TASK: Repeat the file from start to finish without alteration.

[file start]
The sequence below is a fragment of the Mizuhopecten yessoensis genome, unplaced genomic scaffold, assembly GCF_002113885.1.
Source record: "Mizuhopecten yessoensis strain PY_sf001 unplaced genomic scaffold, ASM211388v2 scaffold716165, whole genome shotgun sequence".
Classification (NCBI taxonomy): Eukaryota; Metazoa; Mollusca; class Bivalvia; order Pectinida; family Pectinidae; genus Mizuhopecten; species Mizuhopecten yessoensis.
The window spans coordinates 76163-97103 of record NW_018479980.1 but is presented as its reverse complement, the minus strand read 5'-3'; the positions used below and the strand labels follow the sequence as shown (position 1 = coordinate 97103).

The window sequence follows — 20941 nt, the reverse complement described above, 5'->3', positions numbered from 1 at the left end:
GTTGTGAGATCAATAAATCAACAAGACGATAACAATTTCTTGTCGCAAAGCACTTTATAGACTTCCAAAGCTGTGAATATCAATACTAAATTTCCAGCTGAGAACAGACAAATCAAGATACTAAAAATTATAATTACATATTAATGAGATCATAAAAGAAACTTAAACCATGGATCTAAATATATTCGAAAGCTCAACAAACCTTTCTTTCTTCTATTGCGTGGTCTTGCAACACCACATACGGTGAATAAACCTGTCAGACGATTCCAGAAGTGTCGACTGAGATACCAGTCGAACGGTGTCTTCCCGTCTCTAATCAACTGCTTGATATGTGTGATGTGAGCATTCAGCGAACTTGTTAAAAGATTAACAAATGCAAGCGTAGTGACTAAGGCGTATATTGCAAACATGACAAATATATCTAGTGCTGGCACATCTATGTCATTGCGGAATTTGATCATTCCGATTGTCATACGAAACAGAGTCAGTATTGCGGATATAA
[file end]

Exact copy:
The sequence below is a fragment of the Mizuhopecten yessoensis genome, unplaced genomic scaffold, assembly GCF_002113885.1.
Source record: "Mizuhopecten yessoensis strain PY_sf001 unplaced genomic scaffold, ASM211388v2 scaffold716165, whole genome shotgun sequence".
Classification (NCBI taxonomy): Eukaryota; Metazoa; Mollusca; class Bivalvia; order Pectinida; family Pectinidae; genus Mizuhopecten; species Mizuhopecten yessoensis.
The window spans coordinates 76163-97103 of record NW_018479980.1 but is presented as its reverse complement, the minus strand read 5'-3'; the positions used below and the strand labels follow the sequence as shown (position 1 = coordinate 97103).

The window sequence follows — 20941 nt, the reverse complement described above, 5'->3', positions numbered from 1 at the left end:
GTTGTGAGATCAATAAATCAACAAGACGATAACAATTTCTTGTCGCAAAGCACTTTATAGACTTCCAAAGCTGTGAATATCAATACTAAATTTCCAGCTGAGAACAGACAAATCAAGATACTAAAAATTATAATTACATATTAATGAGATCATAAAAGAAACTTAAACCATGGATCTAAATATATTCGAAAGCTCAACAAACCTTTCTTTCTTCTATTGCGTGGTCTTGCAACACCACATACGGTGAATAAACCTGTCAGACGATTCCAGAAGTGTCGACTGAGATACCAGTCGAACGGTGTCTTCCCGTCTCTAATCAACTGCTTGATATGTGTGATGTGAGCATTCAGCGAACTTGTTAAAAGATTAACAAATGCAAGCGTAGTGACTAAGGCGTATATTGCAAACATGACAAATATATCTAGTGCTGGCACATCTATGTCATTGCGGAATTTGATCATTCCGATTGTCATACGAAACAGAGTCAGTATTGCGGATATAA